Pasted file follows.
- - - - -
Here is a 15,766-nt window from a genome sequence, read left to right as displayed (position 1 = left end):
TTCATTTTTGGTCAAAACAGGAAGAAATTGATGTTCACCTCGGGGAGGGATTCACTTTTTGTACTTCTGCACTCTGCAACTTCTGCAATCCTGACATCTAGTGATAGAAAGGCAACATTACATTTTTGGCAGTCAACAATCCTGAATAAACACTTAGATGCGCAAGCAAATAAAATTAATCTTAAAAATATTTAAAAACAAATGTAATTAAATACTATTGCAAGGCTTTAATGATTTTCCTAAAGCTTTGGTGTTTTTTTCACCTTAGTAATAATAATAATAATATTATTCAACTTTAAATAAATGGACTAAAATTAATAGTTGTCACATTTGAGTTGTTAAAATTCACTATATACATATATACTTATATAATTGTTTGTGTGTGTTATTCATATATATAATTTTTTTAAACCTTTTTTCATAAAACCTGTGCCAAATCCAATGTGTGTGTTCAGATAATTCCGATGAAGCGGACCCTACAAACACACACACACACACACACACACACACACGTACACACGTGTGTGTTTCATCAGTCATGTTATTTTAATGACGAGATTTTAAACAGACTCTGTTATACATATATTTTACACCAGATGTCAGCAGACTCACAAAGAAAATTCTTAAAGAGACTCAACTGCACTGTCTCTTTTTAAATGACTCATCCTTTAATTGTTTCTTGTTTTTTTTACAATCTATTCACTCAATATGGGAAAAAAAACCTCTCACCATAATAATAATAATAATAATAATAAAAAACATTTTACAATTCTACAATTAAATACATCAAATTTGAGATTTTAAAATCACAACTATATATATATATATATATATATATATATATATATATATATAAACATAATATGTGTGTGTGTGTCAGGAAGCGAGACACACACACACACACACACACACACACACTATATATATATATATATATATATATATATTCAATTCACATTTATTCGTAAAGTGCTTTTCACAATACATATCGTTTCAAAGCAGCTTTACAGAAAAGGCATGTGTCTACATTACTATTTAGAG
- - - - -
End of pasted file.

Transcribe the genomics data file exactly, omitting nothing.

Here is a 15,766-nt window from a genome sequence, read left to right as displayed (position 1 = left end):
TTCATTTTTGGTCAAAACAGGAAGAAATTGATGTTCACCTCGGGGAGGGATTCACTTTTTGTACTTCTGCACTCTGCAACTTCTGCAATCCTGACATCTAGTGATAGAAAGGCAACATTACATTTTTGGCAGTCAACAATCCTGAATAAACACTTAGATGCGCAAGCAAATAAAATTAATCTTAAAAATATTTAAAAACAAATGTAATTAAATACTATTGCAAGGCTTTAATGATTTTCCTAAAGCTTTGGTGTTTTTTTCACCTTAGTAATAATAATAATAATATTATTCAACTTTAAATAAATGGACTAAAATTAATAGTTGTCACATTTGAGTTGTTAAAATTCACTATATACATATATACTTATATAATTGTTTGTGTGTGTTATTCATATATATAATTTTTTTAAACCTTTTTTCATAAAACCTGTGCCAAATCCAATGTGTGTGTTCAGATAATTCCGATGAAGCGGACCCTACAAACACACACACACACACACACACACACACACGTACACACGTGTGTGTTTCATCAGTCATGTTATTTTAATGACGAGATTTTAAACAGACTCTGTTATACATATATTTTACACCAGATGTCAGCAGACTCACAAAGAAAATTCTTAAAGAGACTCAACTGCACTGTCTCTTTTTAAATGACTCATCCTTTAATTGTTTCTTGTTTTTTTTACAATCTATTCACTCAATATGGGAAAAAAAACCTCTCACCATAATAATAATAATAATAATAATAAAAAACATTTTACAATTCTACAATTAAATACATCAAATTTGAGATTTTAAAATCACAACTATATATATATATATATATATATATATATATATATATATATAAACATAATATGTGTGTGTGTGTCAGGAAGCGAGACACACACACACACACACACACACACACACTATATATATATATATATATATATATATATTCAATTCACATTTATTCGTAAAGTGCTTTTCACAATACATATCGTTTCAAAGCAGCTTTACAGAAAAGGCATGTGTCTACATTACTATTTAGAG